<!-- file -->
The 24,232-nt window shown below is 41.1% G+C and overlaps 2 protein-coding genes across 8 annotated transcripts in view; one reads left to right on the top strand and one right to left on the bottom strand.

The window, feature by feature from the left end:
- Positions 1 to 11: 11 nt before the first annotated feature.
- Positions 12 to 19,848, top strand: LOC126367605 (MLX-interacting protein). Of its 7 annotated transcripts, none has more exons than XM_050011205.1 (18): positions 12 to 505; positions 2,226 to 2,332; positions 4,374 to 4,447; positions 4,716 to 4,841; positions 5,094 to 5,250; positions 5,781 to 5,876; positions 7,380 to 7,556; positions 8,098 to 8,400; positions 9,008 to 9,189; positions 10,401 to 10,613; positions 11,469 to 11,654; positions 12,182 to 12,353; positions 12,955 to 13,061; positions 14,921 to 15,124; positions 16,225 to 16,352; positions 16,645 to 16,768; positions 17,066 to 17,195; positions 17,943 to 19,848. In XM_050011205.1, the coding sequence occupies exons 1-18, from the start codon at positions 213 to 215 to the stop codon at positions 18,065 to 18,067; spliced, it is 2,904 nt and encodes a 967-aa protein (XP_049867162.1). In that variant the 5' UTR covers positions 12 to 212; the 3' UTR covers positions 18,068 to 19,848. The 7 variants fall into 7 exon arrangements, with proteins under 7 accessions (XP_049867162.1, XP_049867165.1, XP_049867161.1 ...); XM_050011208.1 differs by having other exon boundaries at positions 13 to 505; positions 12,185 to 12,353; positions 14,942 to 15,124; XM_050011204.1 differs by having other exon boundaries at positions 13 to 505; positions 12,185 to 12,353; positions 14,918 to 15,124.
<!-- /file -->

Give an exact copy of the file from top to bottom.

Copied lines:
The 24,232-nt window shown below is 41.1% G+C and overlaps 2 protein-coding genes across 8 annotated transcripts in view; one reads left to right on the top strand and one right to left on the bottom strand.

The window, feature by feature from the left end:
- Positions 1 to 11: 11 nt before the first annotated feature.
- Positions 12 to 19,848, top strand: LOC126367605 (MLX-interacting protein). Of its 7 annotated transcripts, none has more exons than XM_050011205.1 (18): positions 12 to 505; positions 2,226 to 2,332; positions 4,374 to 4,447; positions 4,716 to 4,841; positions 5,094 to 5,250; positions 5,781 to 5,876; positions 7,380 to 7,556; positions 8,098 to 8,400; positions 9,008 to 9,189; positions 10,401 to 10,613; positions 11,469 to 11,654; positions 12,182 to 12,353; positions 12,955 to 13,061; positions 14,921 to 15,124; positions 16,225 to 16,352; positions 16,645 to 16,768; positions 17,066 to 17,195; positions 17,943 to 19,848. In XM_050011205.1, the coding sequence occupies exons 1-18, from the start codon at positions 213 to 215 to the stop codon at positions 18,065 to 18,067; spliced, it is 2,904 nt and encodes a 967-aa protein (XP_049867162.1). In that variant the 5' UTR covers positions 12 to 212; the 3' UTR covers positions 18,068 to 19,848. The 7 variants fall into 7 exon arrangements, with proteins under 7 accessions (XP_049867162.1, XP_049867165.1, XP_049867161.1 ...); XM_050011208.1 differs by having other exon boundaries at positions 13 to 505; positions 12,185 to 12,353; positions 14,942 to 15,124; XM_050011204.1 differs by having other exon boundaries at positions 13 to 505; positions 12,185 to 12,353; positions 14,918 to 15,124.